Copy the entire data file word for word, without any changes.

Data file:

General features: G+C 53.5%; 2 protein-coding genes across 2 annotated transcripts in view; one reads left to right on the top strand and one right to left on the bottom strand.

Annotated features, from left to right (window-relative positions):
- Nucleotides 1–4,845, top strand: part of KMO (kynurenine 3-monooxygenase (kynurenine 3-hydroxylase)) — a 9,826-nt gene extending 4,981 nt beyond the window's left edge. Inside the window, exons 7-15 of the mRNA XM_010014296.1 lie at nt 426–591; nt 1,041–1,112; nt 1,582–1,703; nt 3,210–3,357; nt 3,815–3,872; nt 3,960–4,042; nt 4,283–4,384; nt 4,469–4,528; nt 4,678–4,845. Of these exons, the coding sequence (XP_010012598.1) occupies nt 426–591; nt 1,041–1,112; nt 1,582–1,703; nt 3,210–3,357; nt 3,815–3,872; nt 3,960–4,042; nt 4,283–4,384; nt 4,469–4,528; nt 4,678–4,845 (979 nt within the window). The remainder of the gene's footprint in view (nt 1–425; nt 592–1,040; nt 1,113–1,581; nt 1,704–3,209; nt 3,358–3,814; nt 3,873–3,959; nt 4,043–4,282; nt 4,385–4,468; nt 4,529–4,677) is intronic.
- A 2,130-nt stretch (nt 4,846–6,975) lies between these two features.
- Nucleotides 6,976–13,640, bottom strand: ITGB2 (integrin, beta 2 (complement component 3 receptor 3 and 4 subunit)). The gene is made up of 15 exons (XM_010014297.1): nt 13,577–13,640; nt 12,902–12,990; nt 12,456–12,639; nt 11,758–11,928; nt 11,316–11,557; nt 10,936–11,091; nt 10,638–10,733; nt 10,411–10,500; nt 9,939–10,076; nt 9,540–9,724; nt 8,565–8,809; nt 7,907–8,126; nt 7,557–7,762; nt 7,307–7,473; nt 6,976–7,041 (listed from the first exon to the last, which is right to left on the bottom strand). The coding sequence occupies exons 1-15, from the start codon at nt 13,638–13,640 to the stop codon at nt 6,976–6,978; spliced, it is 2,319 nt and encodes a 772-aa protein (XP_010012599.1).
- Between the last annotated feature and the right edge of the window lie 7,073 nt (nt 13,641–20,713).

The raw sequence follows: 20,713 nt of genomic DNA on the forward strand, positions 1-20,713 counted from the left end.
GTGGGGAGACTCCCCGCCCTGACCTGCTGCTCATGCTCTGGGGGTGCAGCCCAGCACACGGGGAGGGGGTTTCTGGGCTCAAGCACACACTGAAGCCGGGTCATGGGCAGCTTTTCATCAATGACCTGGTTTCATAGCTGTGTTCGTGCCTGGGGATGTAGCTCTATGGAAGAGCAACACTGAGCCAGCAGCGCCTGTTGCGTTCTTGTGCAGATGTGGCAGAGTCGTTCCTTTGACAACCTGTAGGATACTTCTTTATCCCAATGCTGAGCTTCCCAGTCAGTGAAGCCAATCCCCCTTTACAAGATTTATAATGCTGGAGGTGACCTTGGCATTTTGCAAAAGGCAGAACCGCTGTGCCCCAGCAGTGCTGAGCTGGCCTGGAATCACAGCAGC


General features: G+C 53.5%; 2 protein-coding genes across 2 annotated transcripts in view; one reads left to right on the top strand and one right to left on the bottom strand.

Annotated features, from left to right (window-relative positions):
- Nucleotides 1–4,845, top strand: part of KMO (kynurenine 3-monooxygenase (kynurenine 3-hydroxylase)) — a 9,826-nt gene extending 4,981 nt beyond the window's left edge. Inside the window, exons 7-15 of the mRNA XM_010014296.1 lie at nt 426–591; nt 1,041–1,112; nt 1,582–1,703; nt 3,210–3,357; nt 3,815–3,872; nt 3,960–4,042; nt 4,283–4,384; nt 4,469–4,528; nt 4,678–4,845. Of these exons, the coding sequence (XP_010012598.1) occupies nt 426–591; nt 1,041–1,112; nt 1,582–1,703; nt 3,210–3,357; nt 3,815–3,872; nt 3,960–4,042; nt 4,283–4,384; nt 4,469–4,528; nt 4,678–4,845 (979 nt within the window). The remainder of the gene's footprint in view (nt 1–425; nt 592–1,040; nt 1,113–1,581; nt 1,704–3,209; nt 3,358–3,814; nt 3,873–3,959; nt 4,043–4,282; nt 4,385–4,468; nt 4,529–4,677) is intronic.
- A 2,130-nt stretch (nt 4,846–6,975) lies between these two features.
- Nucleotides 6,976–13,640, bottom strand: ITGB2 (integrin, beta 2 (complement component 3 receptor 3 and 4 subunit)). The gene is made up of 15 exons (XM_010014297.1): nt 13,577–13,640; nt 12,902–12,990; nt 12,456–12,639; nt 11,758–11,928; nt 11,316–11,557; nt 10,936–11,091; nt 10,638–10,733; nt 10,411–10,500; nt 9,939–10,076; nt 9,540–9,724; nt 8,565–8,809; nt 7,907–8,126; nt 7,557–7,762; nt 7,307–7,473; nt 6,976–7,041 (listed from the first exon to the last, which is right to left on the bottom strand). The coding sequence occupies exons 1-15, from the start codon at nt 13,638–13,640 to the stop codon at nt 6,976–6,978; spliced, it is 2,319 nt and encodes a 772-aa protein (XP_010012599.1).
- Between the last annotated feature and the right edge of the window lie 7,073 nt (nt 13,641–20,713).

The raw sequence follows: 20,713 nt of genomic DNA on the forward strand, positions 1-20,713 counted from the left end.
GTGGGGAGACTCCCCGCCCTGACCTGCTGCTCATGCTCTGGGGGTGCAGCCCAGCACACGGGGAGGGGGTTTCTGGGCTCAAGCACACACTGAAGCCGGGTCATGGGCAGCTTTTCATCAATGACCTGGTTTCATAGCTGTGTTCGTGCCTGGGGATGTAGCTCTATGGAAGAGCAACACTGAGCCAGCAGCGCCTGTTGCGTTCTTGTGCAGATGTGGCAGAGTCGTTCCTTTGACAACCTGTAGGATACTTCTTTATCCCAATGCTGAGCTTCCCAGTCAGTGAAGCCAATCCCCCTTTACAAGATTTATAATGCTGGAGGTGACCTTGGCATTTTGCAAAAGGCAGAACCGCTGTGCCCCAGCAGTGCTGAGCTGGCCTGGAATCACAGCAGC